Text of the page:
A Little Off: Georgia Mrazkova

On display at Ecce Gallery, September 18 to October 28 was a South Dakotan display of hopeful landscapes and anxious brush strokes, featuring works from artists Georgia Mrazkova and Sara Woster. Georgia Mrazkova’s nostalgic and futile work she showcased involves a sense of humor and a dreamy quality.

On display at Ecce Gallery, September 18 to October 28 was a South Dakotan display of hopeful landscapes and anxious brush strokes, featuring works from artists Georgia Mrazkova and Sara Woster. Both painters spent their upbringings in Sioux Falls, S.D. and attended college in the Twin Cities, at Minneapolis College of Art and Design and the University of Minnesota, respectively. Curated by gallery director Mark Weiler, this show brought together dreamy references from shared Sioux Falls childhoods.

Woster and Mrazkova bring midwestern imagery into their work to this day, even as they are living in metropolitan areas now. With Woster living in New York City and Mrazkova in Minneapolis, both of their works continue to showcase natural scenes, while also portraying them with chaotic and even unsetting energy. This show didn’t shy from color, as earthy greens and blues fill the canvases with disruptions of vibrant red, pink and yellow throughout.

Both artists describe their work as portrayals of abstracted reality, tilting towards discomfort. They both are rebellious in their depictions, veering from the expected. But at the same time, including very identifiable objects, unlike strictly abstract pieces.  

Georgia Mrazkova

“I grew up in a flat prairie town in South Dakota where the austerity and angularity of my surroundings imbued me with a longing for the exotic and strange, even as the endless horizon, expansive skies and lakes and sloughs of my native land made an indelible impression on my psyche,” reads Georgia Mrazkova’s artist statement.

Mrazkova describes her work as nostalgic and futile with a sense of humor. Once she is done with a piece and steps back, she sees a sense of poignancy or temper that can be frightening or make you wonder what else is in there. Pieces are open-ended and she wants viewers to spin their own narrative, stepping into each work and wandering around, finding new things. A fox dripping into the foreground or a hand grasping out of waves, her hidden imagery is often foreboding and mystical.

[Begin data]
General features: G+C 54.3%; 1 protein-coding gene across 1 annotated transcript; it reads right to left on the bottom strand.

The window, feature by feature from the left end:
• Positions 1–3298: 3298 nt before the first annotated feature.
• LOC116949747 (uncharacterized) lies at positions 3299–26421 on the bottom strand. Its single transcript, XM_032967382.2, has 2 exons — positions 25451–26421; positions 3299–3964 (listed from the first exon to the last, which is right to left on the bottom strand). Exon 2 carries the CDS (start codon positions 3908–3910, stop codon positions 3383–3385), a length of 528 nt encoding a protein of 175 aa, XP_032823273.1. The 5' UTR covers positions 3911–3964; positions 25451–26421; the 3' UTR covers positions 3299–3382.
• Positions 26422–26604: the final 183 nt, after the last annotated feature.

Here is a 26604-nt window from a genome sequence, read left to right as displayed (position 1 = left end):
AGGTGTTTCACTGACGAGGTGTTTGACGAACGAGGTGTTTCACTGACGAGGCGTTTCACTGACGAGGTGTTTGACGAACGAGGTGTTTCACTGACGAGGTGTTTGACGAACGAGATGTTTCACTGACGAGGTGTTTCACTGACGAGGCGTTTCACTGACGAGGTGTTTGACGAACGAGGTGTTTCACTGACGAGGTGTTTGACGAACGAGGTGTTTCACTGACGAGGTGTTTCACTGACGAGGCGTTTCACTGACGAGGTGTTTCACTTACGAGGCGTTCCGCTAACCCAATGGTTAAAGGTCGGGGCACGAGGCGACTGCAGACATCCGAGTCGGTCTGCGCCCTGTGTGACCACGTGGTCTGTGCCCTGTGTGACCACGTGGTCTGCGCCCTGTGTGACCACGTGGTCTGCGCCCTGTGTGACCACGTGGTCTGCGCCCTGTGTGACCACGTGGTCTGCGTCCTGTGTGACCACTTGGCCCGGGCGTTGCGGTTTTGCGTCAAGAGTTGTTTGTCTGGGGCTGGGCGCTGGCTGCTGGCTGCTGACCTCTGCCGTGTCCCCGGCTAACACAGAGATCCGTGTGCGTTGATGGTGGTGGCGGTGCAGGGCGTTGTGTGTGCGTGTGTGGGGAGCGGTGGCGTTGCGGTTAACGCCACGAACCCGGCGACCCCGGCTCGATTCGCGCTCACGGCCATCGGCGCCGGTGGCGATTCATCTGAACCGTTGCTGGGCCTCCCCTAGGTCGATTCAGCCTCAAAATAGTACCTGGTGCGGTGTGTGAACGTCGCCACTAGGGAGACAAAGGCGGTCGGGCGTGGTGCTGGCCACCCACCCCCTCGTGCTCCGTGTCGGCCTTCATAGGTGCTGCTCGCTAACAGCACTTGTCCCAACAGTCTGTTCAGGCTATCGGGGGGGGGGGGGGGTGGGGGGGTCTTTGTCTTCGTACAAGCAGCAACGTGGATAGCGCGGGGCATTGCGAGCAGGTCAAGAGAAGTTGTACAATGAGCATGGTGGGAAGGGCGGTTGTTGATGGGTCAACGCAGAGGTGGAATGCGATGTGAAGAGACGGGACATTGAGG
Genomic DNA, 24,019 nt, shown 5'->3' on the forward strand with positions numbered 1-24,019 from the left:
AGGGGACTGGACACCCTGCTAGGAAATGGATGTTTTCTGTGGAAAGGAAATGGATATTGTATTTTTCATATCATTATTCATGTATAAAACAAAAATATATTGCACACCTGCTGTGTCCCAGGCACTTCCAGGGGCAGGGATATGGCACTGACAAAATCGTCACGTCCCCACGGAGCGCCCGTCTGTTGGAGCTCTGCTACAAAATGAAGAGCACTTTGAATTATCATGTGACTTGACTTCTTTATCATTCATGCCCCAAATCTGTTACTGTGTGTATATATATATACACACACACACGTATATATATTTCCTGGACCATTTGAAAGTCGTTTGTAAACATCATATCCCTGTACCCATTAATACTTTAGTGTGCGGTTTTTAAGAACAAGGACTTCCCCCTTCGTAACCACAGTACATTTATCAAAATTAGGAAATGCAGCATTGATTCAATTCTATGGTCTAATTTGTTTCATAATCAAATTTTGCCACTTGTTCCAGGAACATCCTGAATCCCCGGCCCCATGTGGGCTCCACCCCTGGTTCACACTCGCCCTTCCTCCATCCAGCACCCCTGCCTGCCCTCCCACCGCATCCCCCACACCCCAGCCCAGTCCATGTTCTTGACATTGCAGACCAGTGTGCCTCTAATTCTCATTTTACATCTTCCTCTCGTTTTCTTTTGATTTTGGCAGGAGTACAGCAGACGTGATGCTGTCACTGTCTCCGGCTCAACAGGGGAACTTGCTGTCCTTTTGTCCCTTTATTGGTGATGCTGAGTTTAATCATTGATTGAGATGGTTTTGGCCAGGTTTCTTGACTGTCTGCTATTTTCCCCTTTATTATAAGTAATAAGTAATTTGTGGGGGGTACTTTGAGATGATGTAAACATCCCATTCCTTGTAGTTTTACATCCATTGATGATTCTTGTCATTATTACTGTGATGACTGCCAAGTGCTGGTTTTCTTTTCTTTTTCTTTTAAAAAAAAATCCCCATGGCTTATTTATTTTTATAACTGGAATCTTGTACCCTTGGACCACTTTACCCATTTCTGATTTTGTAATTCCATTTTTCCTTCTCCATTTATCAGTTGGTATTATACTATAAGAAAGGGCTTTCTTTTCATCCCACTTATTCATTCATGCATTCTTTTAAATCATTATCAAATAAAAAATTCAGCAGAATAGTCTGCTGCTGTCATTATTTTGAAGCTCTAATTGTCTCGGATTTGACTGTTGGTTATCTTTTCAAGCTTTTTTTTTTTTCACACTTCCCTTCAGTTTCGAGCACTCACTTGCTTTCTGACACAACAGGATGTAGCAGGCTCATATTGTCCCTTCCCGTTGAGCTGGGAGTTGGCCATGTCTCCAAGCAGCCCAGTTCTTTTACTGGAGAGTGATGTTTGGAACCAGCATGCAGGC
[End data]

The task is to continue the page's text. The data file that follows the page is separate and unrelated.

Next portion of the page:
Water tends to be a theme in many of her pieces. “I used to be a lake swimmer, I would swim with a friend across the lake and back all the time. I think there was so much sensory input from doing that for so many years that keeps coming out in my paintings,” she said. This is further proven by the bleeding fluidity of her colors. 

“Icy Waters”
“Cotton Night,” 2017

Carrying with the liquid subjects of her work, Mrazkova’s paintings are oil-based but resemble watercolors. She uses a spray bottle of paint thinner to transform her pieces into dreamy scenes. “I especially do that when I’m stuck and I think, ‘Okay, this isn’t where I want to be, this isn’t right.’ [If there’s an area] I don’t know what I am doing with, I’ll spray it and I’ll take a rag and swipe some things out and it looks better. It’s just making a decision to destroy something and move on,” she said. The concept of destruction and recreation is a reoccurring, much larger theme throughout her body of work.

Mrazkova’s work ended up at Ecce Gallery by way of the Nemeth Art Center in Park Rapids, Minn., where she had an exhibit May 30 through July 27. Having to create a body of work for the Nemeth show pushed Mrazkova to explore her breadth and what she wanted to portray.

In creating work for these shows, she worked with the idea of unleashing her inner teenage girl. She wanted this part of her to be free and to depict that part of her personal history. “It was a catalyst for me to really dig in and start digging out some paintings in an intense way,” she said. This push to create new work allowed her to paint her own reality, pulling from dream-like experiences. 

“Spill,” 2019
“HOME,” 2017

Growing up wanting to either become a farmer or an illustrator for Disney, Mrazkova now combines her childhood passions, depicting fantastic scenes of nature. Having spent time in the midwestern scenery of South Dakota, Mrazkova has gotten to know our earth well and her work showcases its “silent hostility,” as she calls it. She spoke that nature is a place for solace, but also a place to be on your toes. “Nature is a beautiful thing. Our temporal world is a beautiful thing, but it is not just a beautiful thing, it is a sharp, spiky place to pay attention to,” she said. “That’s what I love about art, that it makes you feel. It distills things and makes them come into high relief. If it’s good, it should have layers of meaning, not necessarily that you can put into words. You should just keep getting meanings from layers.”

Her art masterfully merges dreams with reality. Viewers seeing her work can pull out different themes and elements in the oil, which is the beauty of abstract art. Mrazkova said, “After we have been fed and housed and we are going to live physically, we need to dream. And that’s what art helps us do or does for us. We need to think, we need to feel.” Through her aquatic and arcane works, Mrazkova successfully tugs at this part of our humanity, making sense and meaning of our lives with each brushstroke.   

“Spectral Evidence”
“The Dreamy Oozing Painting,” 2018


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